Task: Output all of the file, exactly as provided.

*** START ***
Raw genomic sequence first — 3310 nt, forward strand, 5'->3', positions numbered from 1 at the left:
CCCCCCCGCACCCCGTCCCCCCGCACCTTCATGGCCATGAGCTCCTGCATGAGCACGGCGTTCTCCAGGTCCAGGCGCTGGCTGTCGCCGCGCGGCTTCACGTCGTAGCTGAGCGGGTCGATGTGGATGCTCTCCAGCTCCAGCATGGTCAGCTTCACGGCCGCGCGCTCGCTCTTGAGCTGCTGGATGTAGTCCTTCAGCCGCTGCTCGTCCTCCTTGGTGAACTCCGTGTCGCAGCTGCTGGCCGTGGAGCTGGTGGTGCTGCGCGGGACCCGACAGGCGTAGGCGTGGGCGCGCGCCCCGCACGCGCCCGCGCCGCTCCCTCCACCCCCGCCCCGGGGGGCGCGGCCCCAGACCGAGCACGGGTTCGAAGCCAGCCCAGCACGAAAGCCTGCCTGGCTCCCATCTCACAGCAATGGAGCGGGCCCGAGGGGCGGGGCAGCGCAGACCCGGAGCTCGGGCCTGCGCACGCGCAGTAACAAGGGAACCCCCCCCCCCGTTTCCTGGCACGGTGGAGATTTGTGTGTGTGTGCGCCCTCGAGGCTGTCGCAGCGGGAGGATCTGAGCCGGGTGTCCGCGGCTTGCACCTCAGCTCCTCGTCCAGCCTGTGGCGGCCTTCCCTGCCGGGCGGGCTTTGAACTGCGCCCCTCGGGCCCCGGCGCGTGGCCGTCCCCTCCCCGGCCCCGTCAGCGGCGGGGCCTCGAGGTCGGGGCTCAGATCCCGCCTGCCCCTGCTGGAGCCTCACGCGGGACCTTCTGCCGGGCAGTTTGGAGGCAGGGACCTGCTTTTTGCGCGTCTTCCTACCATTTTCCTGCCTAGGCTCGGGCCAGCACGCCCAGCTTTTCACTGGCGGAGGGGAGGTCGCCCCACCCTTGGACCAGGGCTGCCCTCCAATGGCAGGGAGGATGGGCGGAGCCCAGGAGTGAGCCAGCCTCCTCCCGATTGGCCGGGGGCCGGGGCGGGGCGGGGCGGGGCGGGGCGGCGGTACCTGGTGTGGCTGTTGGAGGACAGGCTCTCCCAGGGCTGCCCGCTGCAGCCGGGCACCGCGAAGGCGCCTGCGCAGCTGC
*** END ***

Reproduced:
Raw genomic sequence first — 3310 nt, forward strand, 5'->3', positions numbered from 1 at the left:
CCCCCCCGCACCCCGTCCCCCCGCACCTTCATGGCCATGAGCTCCTGCATGAGCACGGCGTTCTCCAGGTCCAGGCGCTGGCTGTCGCCGCGCGGCTTCACGTCGTAGCTGAGCGGGTCGATGTGGATGCTCTCCAGCTCCAGCATGGTCAGCTTCACGGCCGCGCGCTCGCTCTTGAGCTGCTGGATGTAGTCCTTCAGCCGCTGCTCGTCCTCCTTGGTGAACTCCGTGTCGCAGCTGCTGGCCGTGGAGCTGGTGGTGCTGCGCGGGACCCGACAGGCGTAGGCGTGGGCGCGCGCCCCGCACGCGCCCGCGCCGCTCCCTCCACCCCCGCCCCGGGGGGCGCGGCCCCAGACCGAGCACGGGTTCGAAGCCAGCCCAGCACGAAAGCCTGCCTGGCTCCCATCTCACAGCAATGGAGCGGGCCCGAGGGGCGGGGCAGCGCAGACCCGGAGCTCGGGCCTGCGCACGCGCAGTAACAAGGGAACCCCCCCCCCCGTTTCCTGGCACGGTGGAGATTTGTGTGTGTGTGCGCCCTCGAGGCTGTCGCAGCGGGAGGATCTGAGCCGGGTGTCCGCGGCTTGCACCTCAGCTCCTCGTCCAGCCTGTGGCGGCCTTCCCTGCCGGGCGGGCTTTGAACTGCGCCCCTCGGGCCCCGGCGCGTGGCCGTCCCCTCCCCGGCCCCGTCAGCGGCGGGGCCTCGAGGTCGGGGCTCAGATCCCGCCTGCCCCTGCTGGAGCCTCACGCGGGACCTTCTGCCGGGCAGTTTGGAGGCAGGGACCTGCTTTTTGCGCGTCTTCCTACCATTTTCCTGCCTAGGCTCGGGCCAGCACGCCCAGCTTTTCACTGGCGGAGGGGAGGTCGCCCCACCCTTGGACCAGGGCTGCCCTCCAATGGCAGGGAGGATGGGCGGAGCCCAGGAGTGAGCCAGCCTCCTCCCGATTGGCCGGGGGCCGGGGCGGGGCGGGGCGGGGCGGGGCGGCGGTACCTGGTGTGGCTGTTGGAGGACAGGCTCTCCCAGGGCTGCCCGCTGCAGCCGGGCACCGCGAAGGCGCCTGCGCAGCTGC